What a bunch of crap that statement is. There is as much CW on now as there ever was. I suspect even more, but at least as much. On 80M when it is open it is often hard to find an unoccupied spot. Traffic nets are buzzing with activity, the high speeders are banging away ignoring everyone in their path. QSOs are often taking place with in a 1/2 khz or so because you can do that with CW as long as the tone is different. Vintage rigs are plodding along enjoying the show plus  dx occasionally shows up and recently a few cw pileups have been found which is interesting just for the sound. Why? Well son because CW works when nothing else does. And it doesn't just sort of work. Long after SSB and any phone would be unusable good CW communication still functions at 100% level. Even when it gets real bad some communication is still possible. Power levels are not required to be high. Even 4 or 5 watts will get you in the game for contacts hundreds of miles away. Not to mention it is fun. Poor fists? Be careful. As I age I find my ability to run a key deteriorating. Some is my fault as I neglected it for many years but some comes with the accumulation of birthdays. I do the best I can. If you don't have that trouble, be happy but don't poop on my key, please. More and more I find myself shying away from phone, especially SSB and pulling out the old key. CW on its way out the door? I doubt it. Chances are you and I will be gone long before it is. I would lay money on that. Maybe next time your mommy buys you a radio get one with a CW mode and see for yourself.
donVE3LX
« Last Edit: April 15, 2016, 03:28:14 PM by VE3LYX » Logged
VK3MEG
Member

Posts: 805




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« Reply #11 on: April 15, 2016, 04:06:17 PM »

if you think cw is dead no need for you to be here.
 see ya
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K8AXW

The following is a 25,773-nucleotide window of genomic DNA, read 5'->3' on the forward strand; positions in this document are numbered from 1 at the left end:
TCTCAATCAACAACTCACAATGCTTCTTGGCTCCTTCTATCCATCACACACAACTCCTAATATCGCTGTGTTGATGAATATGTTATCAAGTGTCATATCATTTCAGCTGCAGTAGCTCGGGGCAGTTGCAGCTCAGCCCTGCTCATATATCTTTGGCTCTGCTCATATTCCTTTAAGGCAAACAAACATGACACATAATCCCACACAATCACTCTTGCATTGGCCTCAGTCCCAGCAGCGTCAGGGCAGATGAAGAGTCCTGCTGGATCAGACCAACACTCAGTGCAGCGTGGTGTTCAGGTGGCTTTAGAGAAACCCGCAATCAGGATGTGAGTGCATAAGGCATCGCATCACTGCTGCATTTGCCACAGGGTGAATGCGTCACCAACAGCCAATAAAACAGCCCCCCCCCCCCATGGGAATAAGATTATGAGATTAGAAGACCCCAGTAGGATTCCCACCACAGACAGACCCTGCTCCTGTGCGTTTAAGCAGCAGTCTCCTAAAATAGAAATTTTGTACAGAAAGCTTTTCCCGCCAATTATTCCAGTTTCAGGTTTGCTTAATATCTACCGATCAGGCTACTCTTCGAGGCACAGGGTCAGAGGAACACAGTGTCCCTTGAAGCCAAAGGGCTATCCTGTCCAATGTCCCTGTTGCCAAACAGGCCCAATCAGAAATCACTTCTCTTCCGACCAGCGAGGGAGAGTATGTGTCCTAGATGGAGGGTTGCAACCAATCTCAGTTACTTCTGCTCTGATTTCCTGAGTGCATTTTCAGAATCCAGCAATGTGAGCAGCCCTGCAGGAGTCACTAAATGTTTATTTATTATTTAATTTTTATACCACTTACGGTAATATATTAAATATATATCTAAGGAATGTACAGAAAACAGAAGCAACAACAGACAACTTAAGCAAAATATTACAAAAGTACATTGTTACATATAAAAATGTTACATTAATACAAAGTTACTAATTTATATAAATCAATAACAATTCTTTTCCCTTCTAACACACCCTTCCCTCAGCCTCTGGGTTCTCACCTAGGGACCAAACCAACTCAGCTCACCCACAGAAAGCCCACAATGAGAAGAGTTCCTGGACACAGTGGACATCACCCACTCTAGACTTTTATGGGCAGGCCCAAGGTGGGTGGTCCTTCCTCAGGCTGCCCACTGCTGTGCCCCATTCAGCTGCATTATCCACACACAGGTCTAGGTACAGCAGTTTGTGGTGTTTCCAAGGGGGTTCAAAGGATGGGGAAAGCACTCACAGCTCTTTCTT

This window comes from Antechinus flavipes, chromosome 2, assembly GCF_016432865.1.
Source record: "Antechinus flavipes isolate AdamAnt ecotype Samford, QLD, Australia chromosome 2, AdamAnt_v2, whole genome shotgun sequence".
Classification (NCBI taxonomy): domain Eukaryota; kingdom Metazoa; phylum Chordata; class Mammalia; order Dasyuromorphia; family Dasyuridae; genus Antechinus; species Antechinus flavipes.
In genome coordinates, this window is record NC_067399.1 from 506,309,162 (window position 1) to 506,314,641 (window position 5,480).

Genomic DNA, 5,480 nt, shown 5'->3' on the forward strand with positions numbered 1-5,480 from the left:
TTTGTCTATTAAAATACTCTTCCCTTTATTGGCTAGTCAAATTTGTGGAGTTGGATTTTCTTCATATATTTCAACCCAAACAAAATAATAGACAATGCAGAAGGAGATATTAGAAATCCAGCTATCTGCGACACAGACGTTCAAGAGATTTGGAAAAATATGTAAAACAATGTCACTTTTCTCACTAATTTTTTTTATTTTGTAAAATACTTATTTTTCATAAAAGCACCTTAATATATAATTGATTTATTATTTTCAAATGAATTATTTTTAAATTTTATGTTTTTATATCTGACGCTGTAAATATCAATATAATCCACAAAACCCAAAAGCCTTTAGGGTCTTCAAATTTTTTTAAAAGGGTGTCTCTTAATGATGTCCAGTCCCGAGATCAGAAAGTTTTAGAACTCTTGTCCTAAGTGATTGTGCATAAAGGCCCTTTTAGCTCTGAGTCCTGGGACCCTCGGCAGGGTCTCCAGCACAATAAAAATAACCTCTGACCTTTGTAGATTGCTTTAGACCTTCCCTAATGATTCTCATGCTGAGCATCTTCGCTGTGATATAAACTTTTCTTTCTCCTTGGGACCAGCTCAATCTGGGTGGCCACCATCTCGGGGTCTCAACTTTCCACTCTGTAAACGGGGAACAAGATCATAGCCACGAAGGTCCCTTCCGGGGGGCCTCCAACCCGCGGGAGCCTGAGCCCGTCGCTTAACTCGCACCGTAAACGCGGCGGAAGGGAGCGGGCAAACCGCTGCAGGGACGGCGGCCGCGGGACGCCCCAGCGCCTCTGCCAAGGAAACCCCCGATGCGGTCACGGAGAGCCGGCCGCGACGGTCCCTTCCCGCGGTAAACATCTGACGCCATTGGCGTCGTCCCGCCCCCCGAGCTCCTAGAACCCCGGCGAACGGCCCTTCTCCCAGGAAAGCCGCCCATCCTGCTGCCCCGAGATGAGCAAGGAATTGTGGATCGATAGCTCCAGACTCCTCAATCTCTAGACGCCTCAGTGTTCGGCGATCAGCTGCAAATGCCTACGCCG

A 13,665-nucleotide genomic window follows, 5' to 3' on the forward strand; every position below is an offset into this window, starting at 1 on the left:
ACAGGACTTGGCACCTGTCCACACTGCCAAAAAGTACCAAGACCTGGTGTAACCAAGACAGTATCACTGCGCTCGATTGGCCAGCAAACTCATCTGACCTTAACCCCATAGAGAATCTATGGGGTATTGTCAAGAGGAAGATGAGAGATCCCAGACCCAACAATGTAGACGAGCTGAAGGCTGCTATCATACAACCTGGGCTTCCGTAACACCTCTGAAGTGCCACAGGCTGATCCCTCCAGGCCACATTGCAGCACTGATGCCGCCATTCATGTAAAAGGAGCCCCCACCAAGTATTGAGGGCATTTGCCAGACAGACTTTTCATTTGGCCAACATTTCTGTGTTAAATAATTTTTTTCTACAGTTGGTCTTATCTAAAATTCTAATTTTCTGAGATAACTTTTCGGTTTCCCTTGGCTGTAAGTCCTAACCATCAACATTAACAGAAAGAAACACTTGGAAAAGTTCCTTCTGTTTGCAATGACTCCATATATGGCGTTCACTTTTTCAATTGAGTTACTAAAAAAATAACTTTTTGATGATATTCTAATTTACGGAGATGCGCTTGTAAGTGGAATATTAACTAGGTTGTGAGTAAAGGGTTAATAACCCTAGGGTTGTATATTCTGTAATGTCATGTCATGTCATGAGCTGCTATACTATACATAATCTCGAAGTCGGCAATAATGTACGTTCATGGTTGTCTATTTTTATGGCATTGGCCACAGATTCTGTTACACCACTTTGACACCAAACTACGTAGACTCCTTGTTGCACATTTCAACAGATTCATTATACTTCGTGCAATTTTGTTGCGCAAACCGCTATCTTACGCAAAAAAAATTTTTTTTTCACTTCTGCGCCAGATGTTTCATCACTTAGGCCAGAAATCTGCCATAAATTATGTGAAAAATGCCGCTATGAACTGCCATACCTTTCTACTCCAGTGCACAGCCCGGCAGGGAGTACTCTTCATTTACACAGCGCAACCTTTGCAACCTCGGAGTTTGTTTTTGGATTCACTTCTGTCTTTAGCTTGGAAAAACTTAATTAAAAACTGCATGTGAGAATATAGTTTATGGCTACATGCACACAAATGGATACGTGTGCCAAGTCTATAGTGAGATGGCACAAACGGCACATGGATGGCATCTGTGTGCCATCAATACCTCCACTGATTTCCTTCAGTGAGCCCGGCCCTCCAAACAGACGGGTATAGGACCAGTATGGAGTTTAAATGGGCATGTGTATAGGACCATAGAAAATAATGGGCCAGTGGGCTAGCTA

Member

Posts: 6305




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« Reply #12 on: April 15, 2016, 06:14:10 PM »

Quote
I would guess that fists may be worse today than in the past. In the past we had to take code exams in front of FCC examiners so there was some spur to readability there.

When I started out in the late '50s there were few automatic keyers so every op had to learn pretty well the proper timing and spacing.

'Way back when many ops learned code in the military and there were also many ops working commercially. Those situations imposed a minimum of discipline.

This is all just speculation of course. I can definitely remember, however, getting compliments from other ops on my fist back in the late '50s. I don't get them today although I do tell others when I appreciate their clear and clean sending.

When I do hear bad fists, which are not uncommon these days, to my ear they sound not just bad, but very very very bad. So another speculation is that all the fancy learning tools and automation that we have now for CW has produced more lousy ops than ever, as well, no doubt, as some good ones.  Cheesy

WHAT HE SAID!
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K3STX
Member

Posts: 1579




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« Reply #13 on: April 15, 2016, 06:58:27 PM »

I can't believe you guys fell for feeding the troll.

paul
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K7EXJ
Member

Posts: 875




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« Reply #14 on: April 15, 2016, 07:40:52 PM »

I can't believe you guys fell for feeding the troll.

paul

+1! A classic troll....

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73s de K7EXJ
Craig Smiley